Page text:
Thanks for the follow-up. As I said yesterday, this is a simple mathematical problem. What you did above is not a mathematical proof but a simulation-based example. In fact I almost proved that a theoretical BW1+ transient perfect crossover is exactly (not nearly) minimum-phase even with a time delay (or a physical offset) added to LP or HP response. A reason why I didn't posted it here yet is that, due to my lack of math skills in functional anlaysis, I couldn't prove that the inverse transfer function in the time domain of BW1 (with a time delay added to LP component) integrates to a finite number---I already showed the regular transfer function does. These two are conditions for stability which must be met for being a minimum-phase system. Another condition, causality, is already met. (EDIT: the conditions I'm talking about here are ones described in the time domain, not in the frequency domain. I used time-domain ones for the proof since they were easier for me to handle in the current situation where a fixed time delay is added).

    There are two reasons why you obtained a simulation result showing some deviation from minimum phase. One is that you didn't use a response summed at least up to 50 kHz for accurate HBT computation. Using a response only to 20 kHz doesn't give an accurate result. Simulation results I showed last time used responses to 50 kHz. Another reason is that the HBT algorithm in your PCD is the same one as "Quick Phase" in the FRC. This down-sized formula doesn't give a precise result. Here are what I got from the same simulation condition that you used. That is, BW1 crossover with 1 kHz Fc with a 25 mm offset added to LP.




    As you can see there's no discrepancy between the summed phase through crossover (magenta) and the HBT computed phase (cyan). Compare this to your first graph in your post.

    Below is the same thing but I used the "Quick" HBT algorithm to show that this algorithm gives a different result.



    A small difference from your result occurs because I used a response up to 50 kHz while you used one to 20 kHz.

    After all this analytical and simulational investigation, I'm now pretty sure that theoretical BW1 T-P crossovers remain perfectly minimum-phase (as defined mathematically) even with a physical offset added to a driver up to a point where the added phase creates a perfect null which occurs when LP and HP responses' amplitudes are equal and they are 180 degrees out of phase. Beyond this point, they are no longer minimum-phase.
    -jAy
    Last edited by jkim; 01-03-2009, 05:48 PM.

    Comment


    • #3
      Re: Results of the Minimum Phase / Off-axis test from yesterday (jay, dlr)

      Jeff,

      Not to be a stickler but there has to be something wrong with you MP response. First, since the response is flat at 10 Hz the phase must go to zero at low frequency. Second, you show a turn up of the phase around 2 hundred Hz. A MP response for the amplitude should must turn down when the response starts to turn down.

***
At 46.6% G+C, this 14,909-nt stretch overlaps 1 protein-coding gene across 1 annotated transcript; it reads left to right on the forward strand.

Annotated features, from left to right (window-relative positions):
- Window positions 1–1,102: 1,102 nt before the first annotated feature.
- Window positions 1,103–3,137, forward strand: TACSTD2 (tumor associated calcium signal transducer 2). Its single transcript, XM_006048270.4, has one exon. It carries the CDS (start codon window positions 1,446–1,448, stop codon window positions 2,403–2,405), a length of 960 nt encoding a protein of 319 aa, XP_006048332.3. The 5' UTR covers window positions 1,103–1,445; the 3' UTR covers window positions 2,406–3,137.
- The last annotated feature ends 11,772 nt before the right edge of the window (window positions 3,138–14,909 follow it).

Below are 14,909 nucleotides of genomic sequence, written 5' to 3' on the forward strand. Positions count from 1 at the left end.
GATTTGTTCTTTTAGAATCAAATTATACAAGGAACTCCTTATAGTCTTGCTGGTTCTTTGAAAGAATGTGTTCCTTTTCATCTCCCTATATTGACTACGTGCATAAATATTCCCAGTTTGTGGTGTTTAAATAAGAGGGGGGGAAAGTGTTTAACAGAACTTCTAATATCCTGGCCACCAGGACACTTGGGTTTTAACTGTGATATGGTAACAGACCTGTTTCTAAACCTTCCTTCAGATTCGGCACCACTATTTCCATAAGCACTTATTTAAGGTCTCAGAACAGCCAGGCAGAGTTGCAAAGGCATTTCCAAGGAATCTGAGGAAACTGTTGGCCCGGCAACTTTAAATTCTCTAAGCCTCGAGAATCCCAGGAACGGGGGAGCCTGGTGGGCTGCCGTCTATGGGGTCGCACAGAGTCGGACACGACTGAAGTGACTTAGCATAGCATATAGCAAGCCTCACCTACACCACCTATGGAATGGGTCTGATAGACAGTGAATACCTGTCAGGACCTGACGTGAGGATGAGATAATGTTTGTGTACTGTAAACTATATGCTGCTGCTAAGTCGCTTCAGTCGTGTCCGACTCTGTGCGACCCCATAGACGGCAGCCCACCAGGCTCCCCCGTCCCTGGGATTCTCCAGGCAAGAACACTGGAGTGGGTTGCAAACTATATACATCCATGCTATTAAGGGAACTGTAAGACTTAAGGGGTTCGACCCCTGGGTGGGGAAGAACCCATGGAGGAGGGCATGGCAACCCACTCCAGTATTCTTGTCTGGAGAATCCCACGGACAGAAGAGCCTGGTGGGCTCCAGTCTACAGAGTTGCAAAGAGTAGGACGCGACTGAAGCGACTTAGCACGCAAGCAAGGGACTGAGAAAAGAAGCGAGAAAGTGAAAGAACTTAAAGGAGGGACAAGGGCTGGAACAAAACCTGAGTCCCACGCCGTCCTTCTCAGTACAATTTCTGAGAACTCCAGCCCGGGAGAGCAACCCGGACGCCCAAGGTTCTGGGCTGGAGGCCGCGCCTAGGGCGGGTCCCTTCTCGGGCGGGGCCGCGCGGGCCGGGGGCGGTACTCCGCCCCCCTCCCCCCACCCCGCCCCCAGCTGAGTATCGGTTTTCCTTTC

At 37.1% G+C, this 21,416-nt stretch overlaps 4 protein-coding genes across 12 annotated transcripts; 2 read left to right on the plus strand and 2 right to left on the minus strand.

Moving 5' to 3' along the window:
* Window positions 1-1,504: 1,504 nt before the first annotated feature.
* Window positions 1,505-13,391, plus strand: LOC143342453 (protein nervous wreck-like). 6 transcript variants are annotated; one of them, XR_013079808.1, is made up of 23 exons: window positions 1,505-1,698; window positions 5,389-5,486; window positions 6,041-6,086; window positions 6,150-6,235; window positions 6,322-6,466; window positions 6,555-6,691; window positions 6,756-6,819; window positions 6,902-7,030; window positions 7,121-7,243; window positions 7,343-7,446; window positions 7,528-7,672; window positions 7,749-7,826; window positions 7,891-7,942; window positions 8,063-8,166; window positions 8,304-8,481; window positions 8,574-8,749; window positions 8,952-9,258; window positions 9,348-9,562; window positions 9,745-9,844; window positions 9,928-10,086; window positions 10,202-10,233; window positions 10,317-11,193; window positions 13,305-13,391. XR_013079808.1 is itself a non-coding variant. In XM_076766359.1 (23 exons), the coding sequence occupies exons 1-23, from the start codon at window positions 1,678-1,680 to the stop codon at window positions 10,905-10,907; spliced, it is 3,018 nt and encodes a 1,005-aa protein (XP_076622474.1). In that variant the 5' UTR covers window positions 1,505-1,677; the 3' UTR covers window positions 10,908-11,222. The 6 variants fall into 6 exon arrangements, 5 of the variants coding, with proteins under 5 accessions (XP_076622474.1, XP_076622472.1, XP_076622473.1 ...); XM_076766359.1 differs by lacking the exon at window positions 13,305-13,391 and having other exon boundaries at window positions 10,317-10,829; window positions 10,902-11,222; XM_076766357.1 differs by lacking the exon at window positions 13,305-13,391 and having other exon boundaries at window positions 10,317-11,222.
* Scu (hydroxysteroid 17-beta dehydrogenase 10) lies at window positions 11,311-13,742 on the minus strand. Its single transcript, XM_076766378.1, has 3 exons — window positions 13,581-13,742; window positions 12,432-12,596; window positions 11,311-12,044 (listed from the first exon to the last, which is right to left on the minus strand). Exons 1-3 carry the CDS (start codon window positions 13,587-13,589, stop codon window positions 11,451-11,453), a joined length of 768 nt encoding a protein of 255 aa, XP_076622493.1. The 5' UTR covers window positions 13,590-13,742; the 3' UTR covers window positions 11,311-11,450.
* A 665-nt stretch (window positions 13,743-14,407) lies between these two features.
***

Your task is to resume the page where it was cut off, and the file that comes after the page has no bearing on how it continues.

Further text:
I use SPL trace to copy your amplitude response from one figure and then imported to SoundEasy and extracted the MP. As you can see the SE MP (wide dark gray) is almost Identical to what you label "phase". I could have dicked with it a little more to get a perfect match.

      John k.... Music and Design NaO dsp Dipole Loudspeakers.

      Comment


      • #4
        Re: Results of the Minimum Phase / Off-axis test from yesterday (jay, dlr)

        Originally posted by johnk... View Post
        Jeff,

        Not to be a stickler but there has to be something wrong with you MP response. First, since the response is flat at 10 Hz the phase must go to zero at low frequency. Second, you show a turn up of the phase around 2 hundred Hz. A MP response for the amplitude should must turn down when the response starts to turn down.
        Right, John. I gave two reasons why his simulation came out like that.

        Comment


        • #5
          Re: Results of the Minimum Phase / Off-axis test from yesterday (jay, dlr)

          Originally posted by jkim View Post
          Right, John. I gave two reasons why his simulation came out like that.
          You can actually tell it's MP by inspection of the phase response. We know that the 1st order crossover is flat at DC and as frequency goes to infinity. Therefore the net phase differences from DC to infinity must be zero.

          By the way. I believe I posted earlier that an MP system must be stable and casual. It must also have a stable, causal inverse. I think I left the last part out. I did in a discussion over at DIY Audio.
          John k.... Music and Design NaO dsp Dipole Loudspeakers.

          Comment


          • #6
            Re: Results of the Minimum Phase / Off-axis test from yesterday (jay, dlr)

            Originally posted by johnk... View Post
            You can actually tell it's MP by inspection of the phase response. We know that the 1st order crossover is flat at DC and as frequency goes to infinity. Therefore the net phase differences from DC to infinity must be zero.